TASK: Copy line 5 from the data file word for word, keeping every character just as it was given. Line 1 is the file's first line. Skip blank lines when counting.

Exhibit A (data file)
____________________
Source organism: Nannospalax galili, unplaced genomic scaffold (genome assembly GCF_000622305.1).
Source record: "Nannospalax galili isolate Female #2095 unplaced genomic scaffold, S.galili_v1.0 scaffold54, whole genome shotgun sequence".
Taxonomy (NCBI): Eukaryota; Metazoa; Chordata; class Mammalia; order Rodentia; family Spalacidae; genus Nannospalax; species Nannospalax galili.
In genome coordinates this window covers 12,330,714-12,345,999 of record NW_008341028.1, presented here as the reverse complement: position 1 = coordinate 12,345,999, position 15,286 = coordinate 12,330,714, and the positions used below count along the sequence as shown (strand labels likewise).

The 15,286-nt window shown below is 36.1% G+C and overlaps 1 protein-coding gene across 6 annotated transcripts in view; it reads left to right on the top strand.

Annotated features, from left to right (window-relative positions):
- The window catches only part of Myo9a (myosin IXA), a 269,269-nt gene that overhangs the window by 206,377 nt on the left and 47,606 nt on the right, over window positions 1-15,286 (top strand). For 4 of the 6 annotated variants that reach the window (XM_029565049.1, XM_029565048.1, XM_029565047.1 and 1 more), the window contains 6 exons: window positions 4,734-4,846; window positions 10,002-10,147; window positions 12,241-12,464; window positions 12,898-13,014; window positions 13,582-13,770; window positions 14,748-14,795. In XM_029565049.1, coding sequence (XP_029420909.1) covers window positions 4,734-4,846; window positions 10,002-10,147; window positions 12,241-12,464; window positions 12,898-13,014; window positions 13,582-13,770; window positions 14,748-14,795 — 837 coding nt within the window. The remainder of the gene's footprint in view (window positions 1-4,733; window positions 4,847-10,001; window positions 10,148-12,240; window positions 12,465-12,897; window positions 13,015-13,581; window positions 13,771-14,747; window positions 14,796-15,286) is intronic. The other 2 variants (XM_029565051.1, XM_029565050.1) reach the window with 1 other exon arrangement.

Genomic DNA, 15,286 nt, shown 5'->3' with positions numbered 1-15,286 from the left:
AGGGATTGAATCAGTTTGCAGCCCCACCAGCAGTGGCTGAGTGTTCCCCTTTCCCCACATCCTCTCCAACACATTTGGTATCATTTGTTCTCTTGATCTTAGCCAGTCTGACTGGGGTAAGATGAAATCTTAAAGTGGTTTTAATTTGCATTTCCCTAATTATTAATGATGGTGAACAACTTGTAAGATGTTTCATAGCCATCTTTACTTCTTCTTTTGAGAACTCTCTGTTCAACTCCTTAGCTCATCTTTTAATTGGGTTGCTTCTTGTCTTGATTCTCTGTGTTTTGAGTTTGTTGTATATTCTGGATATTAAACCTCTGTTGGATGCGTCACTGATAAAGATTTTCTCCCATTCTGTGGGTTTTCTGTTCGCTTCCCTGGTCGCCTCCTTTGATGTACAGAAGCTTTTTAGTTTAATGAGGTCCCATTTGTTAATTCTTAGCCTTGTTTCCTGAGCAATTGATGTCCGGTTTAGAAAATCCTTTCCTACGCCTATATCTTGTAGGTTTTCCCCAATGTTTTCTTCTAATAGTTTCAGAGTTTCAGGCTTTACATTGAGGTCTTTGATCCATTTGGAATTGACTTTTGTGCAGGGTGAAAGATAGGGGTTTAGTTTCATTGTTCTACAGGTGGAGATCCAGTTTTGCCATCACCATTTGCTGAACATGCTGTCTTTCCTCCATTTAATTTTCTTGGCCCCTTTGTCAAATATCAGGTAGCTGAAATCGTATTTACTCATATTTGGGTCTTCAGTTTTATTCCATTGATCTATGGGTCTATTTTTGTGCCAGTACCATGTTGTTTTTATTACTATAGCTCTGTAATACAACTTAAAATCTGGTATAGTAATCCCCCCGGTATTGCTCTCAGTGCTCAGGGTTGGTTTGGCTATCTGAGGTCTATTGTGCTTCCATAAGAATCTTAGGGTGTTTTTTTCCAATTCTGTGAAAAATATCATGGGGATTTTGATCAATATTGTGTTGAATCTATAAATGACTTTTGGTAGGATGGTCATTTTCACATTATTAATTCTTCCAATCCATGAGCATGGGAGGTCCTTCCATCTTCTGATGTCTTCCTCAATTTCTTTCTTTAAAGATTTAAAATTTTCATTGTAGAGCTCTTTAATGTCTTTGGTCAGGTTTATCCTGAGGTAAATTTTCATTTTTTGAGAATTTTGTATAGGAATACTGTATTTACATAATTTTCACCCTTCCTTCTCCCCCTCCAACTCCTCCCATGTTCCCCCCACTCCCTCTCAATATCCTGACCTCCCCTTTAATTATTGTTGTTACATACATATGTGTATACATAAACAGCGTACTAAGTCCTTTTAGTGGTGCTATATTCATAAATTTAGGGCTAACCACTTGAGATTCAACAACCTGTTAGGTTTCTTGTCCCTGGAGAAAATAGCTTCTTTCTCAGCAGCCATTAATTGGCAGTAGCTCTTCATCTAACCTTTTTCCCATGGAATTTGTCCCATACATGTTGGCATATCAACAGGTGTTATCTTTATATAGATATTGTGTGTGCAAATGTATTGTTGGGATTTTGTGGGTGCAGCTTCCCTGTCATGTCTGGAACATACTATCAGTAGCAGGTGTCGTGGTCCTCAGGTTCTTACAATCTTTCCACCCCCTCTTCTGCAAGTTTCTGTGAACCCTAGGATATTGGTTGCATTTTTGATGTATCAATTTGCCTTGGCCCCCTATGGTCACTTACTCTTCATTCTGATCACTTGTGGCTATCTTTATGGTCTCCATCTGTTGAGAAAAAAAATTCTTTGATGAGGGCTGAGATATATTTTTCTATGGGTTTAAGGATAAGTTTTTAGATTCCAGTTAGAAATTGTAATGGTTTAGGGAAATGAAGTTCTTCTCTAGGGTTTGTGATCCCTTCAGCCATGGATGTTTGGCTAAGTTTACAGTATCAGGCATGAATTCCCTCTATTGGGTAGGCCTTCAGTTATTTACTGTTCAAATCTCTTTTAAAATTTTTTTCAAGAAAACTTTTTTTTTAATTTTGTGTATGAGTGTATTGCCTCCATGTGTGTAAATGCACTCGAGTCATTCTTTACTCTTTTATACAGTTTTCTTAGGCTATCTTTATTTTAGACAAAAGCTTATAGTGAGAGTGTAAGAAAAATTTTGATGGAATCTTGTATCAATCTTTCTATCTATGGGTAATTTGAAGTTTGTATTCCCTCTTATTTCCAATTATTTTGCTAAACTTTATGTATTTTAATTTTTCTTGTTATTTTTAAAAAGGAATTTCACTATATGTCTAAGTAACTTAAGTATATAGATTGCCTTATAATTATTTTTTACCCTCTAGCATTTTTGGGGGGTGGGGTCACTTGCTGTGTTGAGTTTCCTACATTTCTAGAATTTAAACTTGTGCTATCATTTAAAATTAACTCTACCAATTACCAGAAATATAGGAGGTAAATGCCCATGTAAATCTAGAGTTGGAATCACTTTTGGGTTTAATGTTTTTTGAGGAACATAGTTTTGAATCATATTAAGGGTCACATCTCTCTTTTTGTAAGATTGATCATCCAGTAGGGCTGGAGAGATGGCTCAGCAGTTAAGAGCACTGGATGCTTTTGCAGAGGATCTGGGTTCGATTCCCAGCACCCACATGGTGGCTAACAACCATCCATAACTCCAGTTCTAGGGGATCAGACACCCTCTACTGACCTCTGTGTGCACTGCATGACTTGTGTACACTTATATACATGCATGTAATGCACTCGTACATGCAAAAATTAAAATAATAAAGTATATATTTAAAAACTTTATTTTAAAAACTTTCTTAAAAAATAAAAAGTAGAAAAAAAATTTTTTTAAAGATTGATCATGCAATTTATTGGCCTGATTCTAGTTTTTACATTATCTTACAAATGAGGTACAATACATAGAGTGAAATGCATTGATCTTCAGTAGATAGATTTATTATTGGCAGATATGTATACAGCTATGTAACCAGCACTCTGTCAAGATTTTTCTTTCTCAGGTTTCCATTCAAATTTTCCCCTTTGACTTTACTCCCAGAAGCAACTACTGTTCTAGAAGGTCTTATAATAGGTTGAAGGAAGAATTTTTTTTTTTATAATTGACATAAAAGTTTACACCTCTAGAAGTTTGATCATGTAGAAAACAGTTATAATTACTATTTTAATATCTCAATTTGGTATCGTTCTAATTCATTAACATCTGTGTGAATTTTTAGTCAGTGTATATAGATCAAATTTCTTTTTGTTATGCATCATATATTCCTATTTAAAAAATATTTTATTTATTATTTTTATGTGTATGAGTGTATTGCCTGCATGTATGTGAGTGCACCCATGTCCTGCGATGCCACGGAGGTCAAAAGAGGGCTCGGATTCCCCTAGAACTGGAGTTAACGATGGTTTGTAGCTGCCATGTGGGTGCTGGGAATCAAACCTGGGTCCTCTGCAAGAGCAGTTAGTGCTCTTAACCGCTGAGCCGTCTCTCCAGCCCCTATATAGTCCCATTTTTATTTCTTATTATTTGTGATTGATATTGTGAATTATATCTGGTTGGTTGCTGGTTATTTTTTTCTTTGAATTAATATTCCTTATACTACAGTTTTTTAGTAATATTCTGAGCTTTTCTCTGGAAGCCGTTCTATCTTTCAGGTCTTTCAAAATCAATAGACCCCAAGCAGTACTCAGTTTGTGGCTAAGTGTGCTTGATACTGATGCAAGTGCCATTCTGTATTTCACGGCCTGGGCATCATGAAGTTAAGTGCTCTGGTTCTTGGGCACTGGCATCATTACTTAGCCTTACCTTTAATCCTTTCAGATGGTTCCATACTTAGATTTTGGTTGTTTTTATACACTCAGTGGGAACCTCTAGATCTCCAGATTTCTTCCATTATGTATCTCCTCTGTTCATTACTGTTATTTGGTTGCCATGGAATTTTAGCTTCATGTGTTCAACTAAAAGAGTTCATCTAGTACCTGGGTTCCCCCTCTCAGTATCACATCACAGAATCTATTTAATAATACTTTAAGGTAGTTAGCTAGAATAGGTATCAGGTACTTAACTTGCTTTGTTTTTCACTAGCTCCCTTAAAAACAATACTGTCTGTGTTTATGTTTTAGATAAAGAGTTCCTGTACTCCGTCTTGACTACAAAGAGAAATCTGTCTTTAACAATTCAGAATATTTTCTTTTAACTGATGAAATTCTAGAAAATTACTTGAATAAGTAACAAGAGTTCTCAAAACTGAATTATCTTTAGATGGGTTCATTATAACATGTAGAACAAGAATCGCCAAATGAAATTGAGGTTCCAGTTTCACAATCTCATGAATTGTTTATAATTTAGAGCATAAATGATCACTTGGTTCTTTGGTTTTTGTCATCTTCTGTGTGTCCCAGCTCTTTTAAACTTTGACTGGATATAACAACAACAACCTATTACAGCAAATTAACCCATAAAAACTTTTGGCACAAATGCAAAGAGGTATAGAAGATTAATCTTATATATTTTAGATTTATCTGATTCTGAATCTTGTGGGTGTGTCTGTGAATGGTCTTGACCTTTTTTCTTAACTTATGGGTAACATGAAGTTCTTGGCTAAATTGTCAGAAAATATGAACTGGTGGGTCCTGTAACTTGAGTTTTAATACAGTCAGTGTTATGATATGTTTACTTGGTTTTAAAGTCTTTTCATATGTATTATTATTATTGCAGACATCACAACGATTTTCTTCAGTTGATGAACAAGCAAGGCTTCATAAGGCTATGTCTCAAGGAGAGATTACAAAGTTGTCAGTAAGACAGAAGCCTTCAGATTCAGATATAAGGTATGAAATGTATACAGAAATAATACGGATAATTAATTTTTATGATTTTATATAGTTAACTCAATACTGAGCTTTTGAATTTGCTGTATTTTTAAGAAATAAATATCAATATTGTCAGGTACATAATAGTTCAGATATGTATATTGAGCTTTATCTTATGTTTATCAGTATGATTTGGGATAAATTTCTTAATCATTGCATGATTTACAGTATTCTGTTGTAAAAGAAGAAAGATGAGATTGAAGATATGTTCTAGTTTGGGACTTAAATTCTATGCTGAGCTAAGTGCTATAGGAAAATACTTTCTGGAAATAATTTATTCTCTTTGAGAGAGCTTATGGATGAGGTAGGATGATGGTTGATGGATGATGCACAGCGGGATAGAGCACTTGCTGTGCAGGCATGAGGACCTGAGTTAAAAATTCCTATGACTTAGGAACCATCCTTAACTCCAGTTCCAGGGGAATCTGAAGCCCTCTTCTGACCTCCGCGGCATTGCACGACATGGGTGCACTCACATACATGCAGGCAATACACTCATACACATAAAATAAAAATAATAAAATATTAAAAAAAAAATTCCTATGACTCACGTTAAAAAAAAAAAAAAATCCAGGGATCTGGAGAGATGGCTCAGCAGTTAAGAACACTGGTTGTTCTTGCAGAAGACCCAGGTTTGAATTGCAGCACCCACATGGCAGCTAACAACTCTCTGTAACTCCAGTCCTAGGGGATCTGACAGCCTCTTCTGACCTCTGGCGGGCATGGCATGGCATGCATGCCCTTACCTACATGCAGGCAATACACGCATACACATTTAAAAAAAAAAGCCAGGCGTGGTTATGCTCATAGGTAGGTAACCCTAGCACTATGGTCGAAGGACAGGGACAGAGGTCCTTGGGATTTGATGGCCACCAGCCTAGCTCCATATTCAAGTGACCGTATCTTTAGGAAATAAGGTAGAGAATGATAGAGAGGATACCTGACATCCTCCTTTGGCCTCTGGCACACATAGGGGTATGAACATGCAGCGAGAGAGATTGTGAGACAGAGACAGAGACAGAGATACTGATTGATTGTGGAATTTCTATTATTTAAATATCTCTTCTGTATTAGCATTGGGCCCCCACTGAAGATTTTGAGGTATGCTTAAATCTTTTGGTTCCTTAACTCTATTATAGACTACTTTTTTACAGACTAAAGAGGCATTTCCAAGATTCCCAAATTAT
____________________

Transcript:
The 15,286-nt window shown below is 36.1% G+C and overlaps 1 protein-coding gene across 6 annotated transcripts in view; it reads left to right on the top strand.